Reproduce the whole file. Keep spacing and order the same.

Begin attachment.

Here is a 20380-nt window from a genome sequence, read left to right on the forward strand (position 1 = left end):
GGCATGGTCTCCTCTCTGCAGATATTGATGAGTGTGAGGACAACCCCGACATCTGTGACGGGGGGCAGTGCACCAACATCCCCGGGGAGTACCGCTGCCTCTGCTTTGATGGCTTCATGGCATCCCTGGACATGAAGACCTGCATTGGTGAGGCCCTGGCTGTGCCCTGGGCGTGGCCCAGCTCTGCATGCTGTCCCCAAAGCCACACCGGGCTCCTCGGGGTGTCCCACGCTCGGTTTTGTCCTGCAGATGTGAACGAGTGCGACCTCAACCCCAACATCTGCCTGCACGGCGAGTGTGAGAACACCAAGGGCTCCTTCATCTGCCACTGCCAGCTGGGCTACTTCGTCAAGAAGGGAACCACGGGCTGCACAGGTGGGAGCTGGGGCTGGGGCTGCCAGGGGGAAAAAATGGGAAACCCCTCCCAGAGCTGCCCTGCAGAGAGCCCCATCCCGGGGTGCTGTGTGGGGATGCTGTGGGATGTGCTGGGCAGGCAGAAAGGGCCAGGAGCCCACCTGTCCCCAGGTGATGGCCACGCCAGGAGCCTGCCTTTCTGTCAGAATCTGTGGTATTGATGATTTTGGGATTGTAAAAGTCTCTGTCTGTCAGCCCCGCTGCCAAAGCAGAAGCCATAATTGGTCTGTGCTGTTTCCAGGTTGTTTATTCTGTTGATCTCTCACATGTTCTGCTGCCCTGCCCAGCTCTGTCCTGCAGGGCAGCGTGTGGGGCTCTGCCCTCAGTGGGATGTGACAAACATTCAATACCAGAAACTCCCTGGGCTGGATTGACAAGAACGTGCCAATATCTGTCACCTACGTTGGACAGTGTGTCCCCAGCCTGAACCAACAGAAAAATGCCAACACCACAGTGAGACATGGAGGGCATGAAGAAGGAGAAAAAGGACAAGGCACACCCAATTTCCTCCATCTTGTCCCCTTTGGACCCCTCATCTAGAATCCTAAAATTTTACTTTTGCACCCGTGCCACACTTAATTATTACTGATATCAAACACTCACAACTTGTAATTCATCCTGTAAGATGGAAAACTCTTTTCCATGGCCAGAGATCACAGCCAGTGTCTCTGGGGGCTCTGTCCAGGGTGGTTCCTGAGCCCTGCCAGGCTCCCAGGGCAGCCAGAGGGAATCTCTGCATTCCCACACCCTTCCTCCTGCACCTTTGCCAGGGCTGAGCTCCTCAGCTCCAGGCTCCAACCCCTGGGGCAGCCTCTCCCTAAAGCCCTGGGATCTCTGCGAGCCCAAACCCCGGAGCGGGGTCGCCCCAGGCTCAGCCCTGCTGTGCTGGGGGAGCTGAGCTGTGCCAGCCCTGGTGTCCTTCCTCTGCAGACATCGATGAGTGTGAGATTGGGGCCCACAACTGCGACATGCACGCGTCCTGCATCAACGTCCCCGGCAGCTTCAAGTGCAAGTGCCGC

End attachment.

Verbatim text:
Here is a 20380-nt window from a genome sequence, read left to right on the forward strand (position 1 = left end):
GGCATGGTCTCCTCTCTGCAGATATTGATGAGTGTGAGGACAACCCCGACATCTGTGACGGGGGGCAGTGCACCAACATCCCCGGGGAGTACCGCTGCCTCTGCTTTGATGGCTTCATGGCATCCCTGGACATGAAGACCTGCATTGGTGAGGCCCTGGCTGTGCCCTGGGCGTGGCCCAGCTCTGCATGCTGTCCCCAAAGCCACACCGGGCTCCTCGGGGTGTCCCACGCTCGGTTTTGTCCTGCAGATGTGAACGAGTGCGACCTCAACCCCAACATCTGCCTGCACGGCGAGTGTGAGAACACCAAGGGCTCCTTCATCTGCCACTGCCAGCTGGGCTACTTCGTCAAGAAGGGAACCACGGGCTGCACAGGTGGGAGCTGGGGCTGGGGCTGCCAGGGGGAAAAAATGGGAAACCCCTCCCAGAGCTGCCCTGCAGAGAGCCCCATCCCGGGGTGCTGTGTGGGGATGCTGTGGGATGTGCTGGGCAGGCAGAAAGGGCCAGGAGCCCACCTGTCCCCAGGTGATGGCCACGCCAGGAGCCTGCCTTTCTGTCAGAATCTGTGGTATTGATGATTTTGGGATTGTAAAAGTCTCTGTCTGTCAGCCCCGCTGCCAAAGCAGAAGCCATAATTGGTCTGTGCTGTTTCCAGGTTGTTTATTCTGTTGATCTCTCACATGTTCTGCTGCCCTGCCCAGCTCTGTCCTGCAGGGCAGCGTGTGGGGCTCTGCCCTCAGTGGGATGTGACAAACATTCAATACCAGAAACTCCCTGGGCTGGATTGACAAGAACGTGCCAATATCTGTCACCTACGTTGGACAGTGTGTCCCCAGCCTGAACCAACAGAAAAATGCCAACACCACAGTGAGACATGGAGGGCATGAAGAAGGAGAAAAAGGACAAGGCACACCCAATTTCCTCCATCTTGTCCCCTTTGGACCCCTCATCTAGAATCCTAAAATTTTACTTTTGCACCCGTGCCACACTTAATTATTACTGATATCAAACACTCACAACTTGTAATTCATCCTGTAAGATGGAAAACTCTTTTCCATGGCCAGAGATCACAGCCAGTGTCTCTGGGGGCTCTGTCCAGGGTGGTTCCTGAGCCCTGCCAGGCTCCCAGGGCAGCCAGAGGGAATCTCTGCATTCCCACACCCTTCCTCCTGCACCTTTGCCAGGGCTGAGCTCCTCAGCTCCAGGCTCCAACCCCTGGGGCAGCCTCTCCCTAAAGCCCTGGGATCTCTGCGAGCCCAAACCCCGGAGCGGGGTCGCCCCAGGCTCAGCCCTGCTGTGCTGGGGGAGCTGAGCTGTGCCAGCCCTGGTGTCCTTCCTCTGCAGACATCGATGAGTGTGAGATTGGGGCCCACAACTGCGACATGCACGCGTCCTGCATCAACGTCCCCGGCAGCTTCAAGTGCAAGTGCCGC